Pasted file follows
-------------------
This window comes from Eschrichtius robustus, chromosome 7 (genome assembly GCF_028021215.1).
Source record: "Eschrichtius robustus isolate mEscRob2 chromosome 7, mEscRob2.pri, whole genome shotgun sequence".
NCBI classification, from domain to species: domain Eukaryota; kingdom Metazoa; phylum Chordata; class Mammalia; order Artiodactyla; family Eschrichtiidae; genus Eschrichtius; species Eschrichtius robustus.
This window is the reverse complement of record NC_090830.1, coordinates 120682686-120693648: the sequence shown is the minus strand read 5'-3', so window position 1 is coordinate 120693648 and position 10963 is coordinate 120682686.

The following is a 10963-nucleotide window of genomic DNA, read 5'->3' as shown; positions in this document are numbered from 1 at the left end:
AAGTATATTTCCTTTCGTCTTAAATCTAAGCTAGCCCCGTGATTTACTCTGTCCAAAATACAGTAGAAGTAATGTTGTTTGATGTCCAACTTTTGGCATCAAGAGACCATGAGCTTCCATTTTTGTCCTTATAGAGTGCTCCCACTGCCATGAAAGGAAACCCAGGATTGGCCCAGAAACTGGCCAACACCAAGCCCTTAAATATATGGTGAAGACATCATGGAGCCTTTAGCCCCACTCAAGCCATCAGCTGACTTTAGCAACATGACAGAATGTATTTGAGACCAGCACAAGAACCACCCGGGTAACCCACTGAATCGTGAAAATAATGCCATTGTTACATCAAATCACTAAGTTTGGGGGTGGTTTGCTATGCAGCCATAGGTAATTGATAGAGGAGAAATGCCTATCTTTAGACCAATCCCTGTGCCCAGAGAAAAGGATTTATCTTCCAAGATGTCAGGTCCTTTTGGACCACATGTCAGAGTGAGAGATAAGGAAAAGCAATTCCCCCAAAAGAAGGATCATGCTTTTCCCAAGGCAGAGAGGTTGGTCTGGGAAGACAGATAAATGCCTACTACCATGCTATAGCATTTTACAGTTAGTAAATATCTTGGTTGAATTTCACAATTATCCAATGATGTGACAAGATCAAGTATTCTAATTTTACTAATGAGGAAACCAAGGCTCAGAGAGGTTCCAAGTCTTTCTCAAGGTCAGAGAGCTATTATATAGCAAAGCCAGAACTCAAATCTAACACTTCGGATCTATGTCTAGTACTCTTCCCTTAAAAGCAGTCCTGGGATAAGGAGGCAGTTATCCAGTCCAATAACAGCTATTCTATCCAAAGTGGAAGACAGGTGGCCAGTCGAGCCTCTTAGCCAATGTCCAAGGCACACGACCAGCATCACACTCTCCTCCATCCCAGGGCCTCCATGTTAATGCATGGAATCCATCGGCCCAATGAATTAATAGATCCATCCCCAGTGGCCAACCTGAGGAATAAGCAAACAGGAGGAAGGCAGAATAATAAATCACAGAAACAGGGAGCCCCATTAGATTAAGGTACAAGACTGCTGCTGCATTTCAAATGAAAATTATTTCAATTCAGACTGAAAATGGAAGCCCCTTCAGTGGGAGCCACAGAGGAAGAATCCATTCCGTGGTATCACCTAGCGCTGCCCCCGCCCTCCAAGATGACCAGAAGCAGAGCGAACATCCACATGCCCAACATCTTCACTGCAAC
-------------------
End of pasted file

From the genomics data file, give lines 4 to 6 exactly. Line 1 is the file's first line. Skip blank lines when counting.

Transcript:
This window is the reverse complement of record NC_090830.1, coordinates 120682686-120693648: the sequence shown is the minus strand read 5'-3', so window position 1 is coordinate 120693648 and position 10963 is coordinate 120682686.

The following is a 10963-nucleotide window of genomic DNA, read 5'->3' as shown; positions in this document are numbered from 1 at the left end:
AAGTATATTTCCTTTCGTCTTAAATCTAAGCTAGCCCCGTGATTTACTCTGTCCAAAATACAGTAGAAGTAATGTTGTTTGATGTCCAACTTTTGGCATCAAGAGACCATGAGCTTCCATTTTTGTCCTTATAGAGTGCTCCCACTGCCATGAAAGGAAACCCAGGATTGGCCCAGAAACTGGCCAACACCAAGCCCTTAAATATATGGTGAAGACATCATGGAGCCTTTAGCCCCACTCAAGCCATCAGCTGACTTTAGCAACATGACAGAATGTATTTGAGACCAGCACAAGAACCACCCGGGTAACCCACTGAATCGTGAAAATAATGCCATTGTTACATCAAATCACTAAGTTTGGGGGTGGTTTGCTATGCAGCCATAGGTAATTGATAGAGGAGAAATGCCTATCTTTAGACCAATCCCTGTGCCCAGAGAAAAGGATTTATCTTCCAAGATGTCAGGTCCTTTTGGACCACATGTCAGAGTGAGAGATAAGGAAAAGCAATTCCCCCAAAAGAAGGATCATGCTTTTCCCAAGGCAGAGAGGTTGGTCTGGGAAGACAGATAAATGCCTACTACCATGCTATAGCATTTTACAGTTAGTAAATATCTTGGTTGAATTTCACAATTATCCAATGATGTGACAAGATCAAGTATTCTAATTTTACTAATGAGGAAACCAAGGCTCAGAGAGGTTCCAAGTCTTTCTCAAGGTCAGAGAGCTATTATATAGCAAAGCCAGAACTCAAATCTAACACTTCGGATCTATGTCTAGTACTCTTCCCTTAAAAGCAGTCCTGGGATAAGGAGGCAGTTATCCAGTCCAATAACAGCTATTCTATCCAAAGTGGAAGACAGGTGGCCAGTCGAGCCTCTTAGCCAATGTCCAAGGCACACGACCAGCATCACACTCTCCTCCATCCCAGGGCCTCCATGTTAATGCATGGAATCCATCGGCCCAATGAATTAATAGATCCATCCCCAGTGGCCAACCTGAGGAATAAGCAAACAGGAGGAAGGCAGAATAATAAATCACAGAAACAGGGAGCCCCATTAGATTAAGGTACAAGACTGCTGCTGCATTTCAAATGAAAATTATTTCAATTCAGACTGAAAATGGAAGCCCCTTCAGTGGGAGCCACAGAGGAAGAATCCATTCCGTGGTATCACCTAGCGCTGCCCCCGCCCTCCAAGATGACCAGAAGCAGAGCGAACATCCACATGCCCAACATCTTCACTGCAAC